I would strongly disagree with that. The resolution of most infrared divergences lies utlimately in the detectors resolutions. After all, there is no way to distinguish between an electron and a collinear pair eletron-photon, and it is not unreasonable that the cross-section blows up in strict collinear limits. So when you want to make a useful Feynman diagram calculation, you need to know what the resolution will be in the end, and the resolution is also strongly determined by the best algorithm you have at hand...

    If I may give you an advice, nrqed gave you a non-trivial fact about pure QED collinear singularities. Before embarquing to understand what happens in QCD, you may want to understand QED first. Just a hint. My 2 cents...
    Last edited: Apr 8, 2008
  13. Apr 8, 2008 #12
    i say it so someone can say i'm wrong and why!
  14. Apr 8, 2008 #13
    Ok, so what i've been trying to do in the post is to ask for an explanation in baby terms what all these big words means. the paper throws around terms like infrared and collinear safety like they are talking to someone working at CDF. well... i dont what these terms mean at all. reference me to a paper, i still wont know what it means, because it is implied that the reader understands parts of it.

    now, having said that, is my idea of collinear and infrared safety correct?

    If so, how does this play into theory? Since I only know about collinear and infrared in the sense of jet reconstruction (thats what the paper was about), how does reconstructing 2 jets (say jet A and jet B) that are close in eta-phi space different than clustering both (jet A and jet B) as one jet? I mean, reconstructed energy stays the same.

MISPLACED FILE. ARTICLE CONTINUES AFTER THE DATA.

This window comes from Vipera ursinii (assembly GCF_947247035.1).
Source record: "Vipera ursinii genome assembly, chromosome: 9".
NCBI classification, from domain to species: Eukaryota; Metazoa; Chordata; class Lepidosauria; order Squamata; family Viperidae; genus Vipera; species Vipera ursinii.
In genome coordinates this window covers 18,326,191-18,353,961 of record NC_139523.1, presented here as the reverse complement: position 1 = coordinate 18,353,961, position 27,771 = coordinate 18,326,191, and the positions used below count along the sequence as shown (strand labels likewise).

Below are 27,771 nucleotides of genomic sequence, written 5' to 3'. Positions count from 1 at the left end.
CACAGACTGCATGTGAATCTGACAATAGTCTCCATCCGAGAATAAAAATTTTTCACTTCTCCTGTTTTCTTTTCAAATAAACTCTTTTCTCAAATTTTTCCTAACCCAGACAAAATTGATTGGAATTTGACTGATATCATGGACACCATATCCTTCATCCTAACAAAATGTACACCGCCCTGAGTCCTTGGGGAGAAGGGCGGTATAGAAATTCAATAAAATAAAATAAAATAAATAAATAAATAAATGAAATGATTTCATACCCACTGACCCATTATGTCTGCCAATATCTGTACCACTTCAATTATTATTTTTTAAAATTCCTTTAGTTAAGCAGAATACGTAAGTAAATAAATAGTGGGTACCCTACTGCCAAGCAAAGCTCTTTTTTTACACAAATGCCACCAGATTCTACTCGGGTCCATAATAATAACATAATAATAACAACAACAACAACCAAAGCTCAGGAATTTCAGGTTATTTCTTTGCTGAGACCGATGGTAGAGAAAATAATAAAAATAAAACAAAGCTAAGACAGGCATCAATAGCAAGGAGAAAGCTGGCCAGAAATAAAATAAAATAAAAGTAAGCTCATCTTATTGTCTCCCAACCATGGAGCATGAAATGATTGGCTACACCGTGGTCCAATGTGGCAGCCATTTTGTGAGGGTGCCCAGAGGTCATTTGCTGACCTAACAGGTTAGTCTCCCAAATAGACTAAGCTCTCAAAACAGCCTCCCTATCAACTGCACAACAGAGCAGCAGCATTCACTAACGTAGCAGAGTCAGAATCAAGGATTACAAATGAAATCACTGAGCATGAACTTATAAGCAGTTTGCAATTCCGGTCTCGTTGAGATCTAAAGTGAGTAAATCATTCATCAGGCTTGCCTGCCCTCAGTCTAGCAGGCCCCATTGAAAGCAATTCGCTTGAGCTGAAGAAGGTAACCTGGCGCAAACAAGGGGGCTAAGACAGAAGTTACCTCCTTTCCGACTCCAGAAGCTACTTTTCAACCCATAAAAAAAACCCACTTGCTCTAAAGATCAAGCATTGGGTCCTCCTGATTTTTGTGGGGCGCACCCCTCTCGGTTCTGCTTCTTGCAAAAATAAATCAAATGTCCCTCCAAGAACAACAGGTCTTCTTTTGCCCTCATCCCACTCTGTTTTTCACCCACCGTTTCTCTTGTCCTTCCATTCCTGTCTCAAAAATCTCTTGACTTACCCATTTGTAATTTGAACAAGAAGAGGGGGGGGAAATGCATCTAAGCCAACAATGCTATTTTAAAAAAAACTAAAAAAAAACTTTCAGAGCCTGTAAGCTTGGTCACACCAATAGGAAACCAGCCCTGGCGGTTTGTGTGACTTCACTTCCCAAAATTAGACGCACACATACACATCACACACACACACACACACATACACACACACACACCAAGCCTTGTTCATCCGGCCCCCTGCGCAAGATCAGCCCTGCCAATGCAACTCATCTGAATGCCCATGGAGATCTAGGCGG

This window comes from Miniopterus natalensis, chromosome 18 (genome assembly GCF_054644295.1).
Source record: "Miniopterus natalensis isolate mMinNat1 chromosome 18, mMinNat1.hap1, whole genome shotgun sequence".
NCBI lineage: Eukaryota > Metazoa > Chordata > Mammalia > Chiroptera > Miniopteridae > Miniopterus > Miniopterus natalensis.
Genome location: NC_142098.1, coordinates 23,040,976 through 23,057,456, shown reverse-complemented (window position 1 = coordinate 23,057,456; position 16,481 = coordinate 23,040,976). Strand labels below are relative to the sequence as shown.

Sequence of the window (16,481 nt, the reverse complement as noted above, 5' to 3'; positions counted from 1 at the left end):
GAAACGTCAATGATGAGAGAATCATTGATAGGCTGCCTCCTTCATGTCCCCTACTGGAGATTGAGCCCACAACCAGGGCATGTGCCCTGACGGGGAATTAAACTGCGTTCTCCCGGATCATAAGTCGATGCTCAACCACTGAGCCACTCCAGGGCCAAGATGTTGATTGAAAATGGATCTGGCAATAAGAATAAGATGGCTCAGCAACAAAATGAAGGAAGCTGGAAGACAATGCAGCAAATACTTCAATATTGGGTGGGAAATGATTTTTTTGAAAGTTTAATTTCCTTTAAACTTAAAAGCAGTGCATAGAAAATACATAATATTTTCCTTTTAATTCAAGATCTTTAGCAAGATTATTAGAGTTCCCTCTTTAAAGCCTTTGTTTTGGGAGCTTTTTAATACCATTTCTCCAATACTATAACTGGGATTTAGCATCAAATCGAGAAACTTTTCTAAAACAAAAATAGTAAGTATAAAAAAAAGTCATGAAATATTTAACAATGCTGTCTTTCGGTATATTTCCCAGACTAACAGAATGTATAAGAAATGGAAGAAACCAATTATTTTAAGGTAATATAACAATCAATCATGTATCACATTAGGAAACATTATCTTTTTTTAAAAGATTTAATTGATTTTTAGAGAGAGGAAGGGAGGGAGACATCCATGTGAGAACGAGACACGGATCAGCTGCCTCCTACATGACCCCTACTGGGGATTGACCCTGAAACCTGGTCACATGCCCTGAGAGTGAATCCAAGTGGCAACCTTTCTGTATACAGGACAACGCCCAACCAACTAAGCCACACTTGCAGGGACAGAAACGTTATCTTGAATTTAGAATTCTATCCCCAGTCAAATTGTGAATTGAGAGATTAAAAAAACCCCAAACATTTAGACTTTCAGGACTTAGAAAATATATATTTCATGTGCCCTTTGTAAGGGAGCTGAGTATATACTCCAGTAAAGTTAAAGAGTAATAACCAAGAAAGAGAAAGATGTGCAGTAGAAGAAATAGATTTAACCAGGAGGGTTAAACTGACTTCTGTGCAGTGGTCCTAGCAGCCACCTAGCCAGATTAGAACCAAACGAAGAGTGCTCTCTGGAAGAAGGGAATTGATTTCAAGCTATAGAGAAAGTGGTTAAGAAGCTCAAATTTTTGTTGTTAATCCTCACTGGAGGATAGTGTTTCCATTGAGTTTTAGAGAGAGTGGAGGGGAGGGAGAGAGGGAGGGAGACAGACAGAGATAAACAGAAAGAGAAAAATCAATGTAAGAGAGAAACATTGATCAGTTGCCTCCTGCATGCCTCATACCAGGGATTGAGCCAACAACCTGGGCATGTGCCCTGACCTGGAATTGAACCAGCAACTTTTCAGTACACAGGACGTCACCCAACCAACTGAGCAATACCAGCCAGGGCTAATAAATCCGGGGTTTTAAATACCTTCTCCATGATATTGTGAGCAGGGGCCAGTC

what is resolution and what is infrared divergence?

    what is a collinear pair? and what are collinear limits? see, when you say collinear, all i think about is a change in pt cut for stable cone seeds.
  15. Apr 9, 2008 #14

    Vanadium 50

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    I think this is a pretty lousy way to learn something - to say incorrect things with authority hoping someone will correct you. I think many people will simply decide that it's not worth the time.

    Frankly, I don't think you have the background to understand the answer to the question you are asking. Your initial question showed a confusion between jet finding and energy reconstruction, along with a sentence that isn't even English: "Why does is infrared- and collinear-safety to all orders of perturbative QCD?" It's missing a verb. At least. You don't know what resolution is, or what it means for two particles to be colinear.

    Don't take this the wrong way - it was two years into graduate school before I could even calculate radiation correctly in QED, so you wouldn't be expected to know this.
  16. Apr 9, 2008 #15
    could you give a qualitative description? i'm more interested in the physical ideas instead of being bogged down in QED

    i guess all i would like is a definition. and also an answer to whether my definition is correct at all.

    also, i dont know whether what i'm saying is right, since i dont know whats right and whats wrong, i try to make a picture in my mind of the physical process that is happening... but if all you do is reference me to papers above my level, say that i shouldnt be expected to know this... how is this beneficial to me? all i'm asking for is a physical description and all the posts have been just very unrelated to the subject matter.
  17. Apr 13, 2008 #16

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    I'm sorry if you feel that way, but as I pointed out, the subject line has really nothing to do with your question. The messages diverged from the subject line with your first post, so it seems hardly fair to blame us for that.

    I couldn't figure out the last line of your post - it isn't even a sentence. So if we aren't interpreting it the way you would like us to, is that our fault?

    You are asking about a calculational technicality. It's hard - probably impossible - to explain a calculational technicality to someone who doesn't understand the calculation, doesn't want to understand the calculation, and doesn't want to understand the simpler but related calculation that arises in a simpler theory.